Think of the transformer that is supplying the service. It will be a single primary winding with a single winding secondary. The connection at the primary is not important for the question you are considering.
240V is on the secondary from one end of the winding to the other end of the winding.
Putting a centertap in the secondary winding gives 120V above and 120V below. For the instant that the Line to Line voltage is at its max, the difference from line to line will be 240V, therefore, the 120V above and below the centertap add to each other.
Now, ground the centertap.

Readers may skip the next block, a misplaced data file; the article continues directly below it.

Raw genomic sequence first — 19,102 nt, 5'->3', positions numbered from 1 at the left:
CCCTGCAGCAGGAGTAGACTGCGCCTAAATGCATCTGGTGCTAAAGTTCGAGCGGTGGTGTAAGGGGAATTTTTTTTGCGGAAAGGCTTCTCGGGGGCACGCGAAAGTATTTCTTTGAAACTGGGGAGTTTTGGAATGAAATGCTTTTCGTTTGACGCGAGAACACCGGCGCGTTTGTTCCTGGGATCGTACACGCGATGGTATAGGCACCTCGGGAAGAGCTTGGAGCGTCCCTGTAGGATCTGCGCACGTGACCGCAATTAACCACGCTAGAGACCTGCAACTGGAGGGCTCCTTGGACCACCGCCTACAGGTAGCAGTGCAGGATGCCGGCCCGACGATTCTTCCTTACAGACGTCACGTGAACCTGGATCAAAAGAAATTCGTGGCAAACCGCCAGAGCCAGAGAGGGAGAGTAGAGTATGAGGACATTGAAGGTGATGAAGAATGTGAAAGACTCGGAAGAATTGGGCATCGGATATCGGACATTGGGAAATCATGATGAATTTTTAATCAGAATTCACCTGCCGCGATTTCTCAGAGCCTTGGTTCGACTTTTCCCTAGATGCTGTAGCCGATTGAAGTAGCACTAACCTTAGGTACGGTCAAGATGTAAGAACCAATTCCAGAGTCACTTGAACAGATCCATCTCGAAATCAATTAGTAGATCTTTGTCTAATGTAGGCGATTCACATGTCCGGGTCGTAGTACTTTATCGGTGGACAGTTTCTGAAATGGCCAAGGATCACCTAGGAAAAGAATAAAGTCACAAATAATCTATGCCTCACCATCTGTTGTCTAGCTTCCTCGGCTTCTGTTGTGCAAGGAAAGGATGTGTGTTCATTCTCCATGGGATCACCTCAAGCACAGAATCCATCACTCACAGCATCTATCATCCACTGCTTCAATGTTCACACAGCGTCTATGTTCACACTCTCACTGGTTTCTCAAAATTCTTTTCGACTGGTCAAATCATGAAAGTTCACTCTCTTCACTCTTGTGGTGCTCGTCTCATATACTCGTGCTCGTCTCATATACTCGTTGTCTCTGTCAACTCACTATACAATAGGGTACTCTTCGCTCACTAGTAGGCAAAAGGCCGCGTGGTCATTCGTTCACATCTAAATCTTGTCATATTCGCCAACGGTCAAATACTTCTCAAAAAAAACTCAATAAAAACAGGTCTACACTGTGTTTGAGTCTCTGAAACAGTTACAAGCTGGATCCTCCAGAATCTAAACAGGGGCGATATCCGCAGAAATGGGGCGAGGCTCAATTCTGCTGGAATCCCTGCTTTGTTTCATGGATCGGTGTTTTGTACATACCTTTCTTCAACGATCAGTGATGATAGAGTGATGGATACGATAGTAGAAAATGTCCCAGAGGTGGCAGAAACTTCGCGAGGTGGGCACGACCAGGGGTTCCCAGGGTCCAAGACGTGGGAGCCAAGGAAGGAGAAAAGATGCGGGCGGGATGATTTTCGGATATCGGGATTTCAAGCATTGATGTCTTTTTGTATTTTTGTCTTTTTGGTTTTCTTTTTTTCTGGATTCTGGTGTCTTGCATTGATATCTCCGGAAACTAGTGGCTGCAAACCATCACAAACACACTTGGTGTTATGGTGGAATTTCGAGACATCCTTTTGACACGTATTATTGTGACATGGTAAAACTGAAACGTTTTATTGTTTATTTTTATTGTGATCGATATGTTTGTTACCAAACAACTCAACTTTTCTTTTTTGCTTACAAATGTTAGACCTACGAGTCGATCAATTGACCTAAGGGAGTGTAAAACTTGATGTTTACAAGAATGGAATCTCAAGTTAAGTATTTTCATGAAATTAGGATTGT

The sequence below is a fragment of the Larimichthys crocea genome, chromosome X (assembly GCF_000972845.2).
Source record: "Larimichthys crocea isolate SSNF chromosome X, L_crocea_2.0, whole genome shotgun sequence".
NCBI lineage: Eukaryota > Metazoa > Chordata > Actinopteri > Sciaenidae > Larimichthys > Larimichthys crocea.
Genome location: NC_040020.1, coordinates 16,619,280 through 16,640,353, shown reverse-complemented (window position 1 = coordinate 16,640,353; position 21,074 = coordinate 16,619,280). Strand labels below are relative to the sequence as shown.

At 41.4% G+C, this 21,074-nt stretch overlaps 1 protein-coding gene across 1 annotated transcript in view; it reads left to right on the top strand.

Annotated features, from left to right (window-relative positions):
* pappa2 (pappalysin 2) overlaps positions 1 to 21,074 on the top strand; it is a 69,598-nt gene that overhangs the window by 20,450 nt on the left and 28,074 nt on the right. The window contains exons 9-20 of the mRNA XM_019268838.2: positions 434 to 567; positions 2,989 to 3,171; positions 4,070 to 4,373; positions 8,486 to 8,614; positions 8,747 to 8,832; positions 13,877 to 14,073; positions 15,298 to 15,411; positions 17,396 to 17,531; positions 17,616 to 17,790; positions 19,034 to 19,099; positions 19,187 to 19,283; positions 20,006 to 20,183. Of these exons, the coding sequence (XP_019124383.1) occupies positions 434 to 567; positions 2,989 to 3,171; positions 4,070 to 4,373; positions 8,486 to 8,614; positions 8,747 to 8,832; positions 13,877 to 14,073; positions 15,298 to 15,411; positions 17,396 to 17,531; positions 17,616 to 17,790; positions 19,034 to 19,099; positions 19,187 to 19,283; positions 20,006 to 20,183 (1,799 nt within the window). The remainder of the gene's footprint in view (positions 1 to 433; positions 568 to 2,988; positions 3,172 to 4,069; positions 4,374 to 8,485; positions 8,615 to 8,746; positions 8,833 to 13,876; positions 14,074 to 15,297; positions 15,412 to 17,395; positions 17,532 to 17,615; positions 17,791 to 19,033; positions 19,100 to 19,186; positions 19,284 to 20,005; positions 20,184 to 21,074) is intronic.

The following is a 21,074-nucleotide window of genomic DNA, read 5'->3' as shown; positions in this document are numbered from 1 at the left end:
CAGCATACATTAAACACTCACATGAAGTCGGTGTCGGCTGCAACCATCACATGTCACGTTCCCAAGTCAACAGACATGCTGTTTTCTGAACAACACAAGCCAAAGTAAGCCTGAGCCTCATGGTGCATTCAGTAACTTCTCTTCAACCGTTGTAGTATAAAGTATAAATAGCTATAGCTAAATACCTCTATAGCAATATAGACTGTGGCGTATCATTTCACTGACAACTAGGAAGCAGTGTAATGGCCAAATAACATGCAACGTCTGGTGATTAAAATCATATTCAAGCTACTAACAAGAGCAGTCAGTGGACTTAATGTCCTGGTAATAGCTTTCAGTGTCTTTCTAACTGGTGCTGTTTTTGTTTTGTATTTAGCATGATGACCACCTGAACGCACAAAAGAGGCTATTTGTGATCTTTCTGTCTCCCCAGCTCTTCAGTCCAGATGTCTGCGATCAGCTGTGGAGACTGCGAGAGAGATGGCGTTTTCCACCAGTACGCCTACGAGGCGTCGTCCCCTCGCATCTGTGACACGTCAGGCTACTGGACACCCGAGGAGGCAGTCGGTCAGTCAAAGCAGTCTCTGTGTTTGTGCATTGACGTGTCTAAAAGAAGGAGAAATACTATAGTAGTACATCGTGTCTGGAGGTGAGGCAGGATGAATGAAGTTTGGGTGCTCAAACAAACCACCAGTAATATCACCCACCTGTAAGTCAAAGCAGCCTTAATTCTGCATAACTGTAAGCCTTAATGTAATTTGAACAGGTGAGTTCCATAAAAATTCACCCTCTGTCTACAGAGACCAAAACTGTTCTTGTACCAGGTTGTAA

The line to line is still 240V. The centertap to line is still 120V. One of the voltages has to negative 120V while the other is positive in order to get a total of 240V.
So, paying attention to the direction of the current, one 20A line
current must come out of the winding, while the other 20A line current is entering the winding on the other end of the winding. There is no current flowing from the centertap to or from the neutral.
Another way to get at this is to think of the current in each loop. . .half of the secondary winding, line, load, neutral, centertap; and the other half being identical. Both loops 20A currents will travel the same direction clockwise, then counter clockwise, alternating.
The neutral (common between the two loops) has two 20A currents in it going in exactly opposite directions, cancelling each other.
Hope some of that connected somehow.
Edited for Sp. & clarity.
[This message has been edited by ElectricAL (edited 07-07-2004).]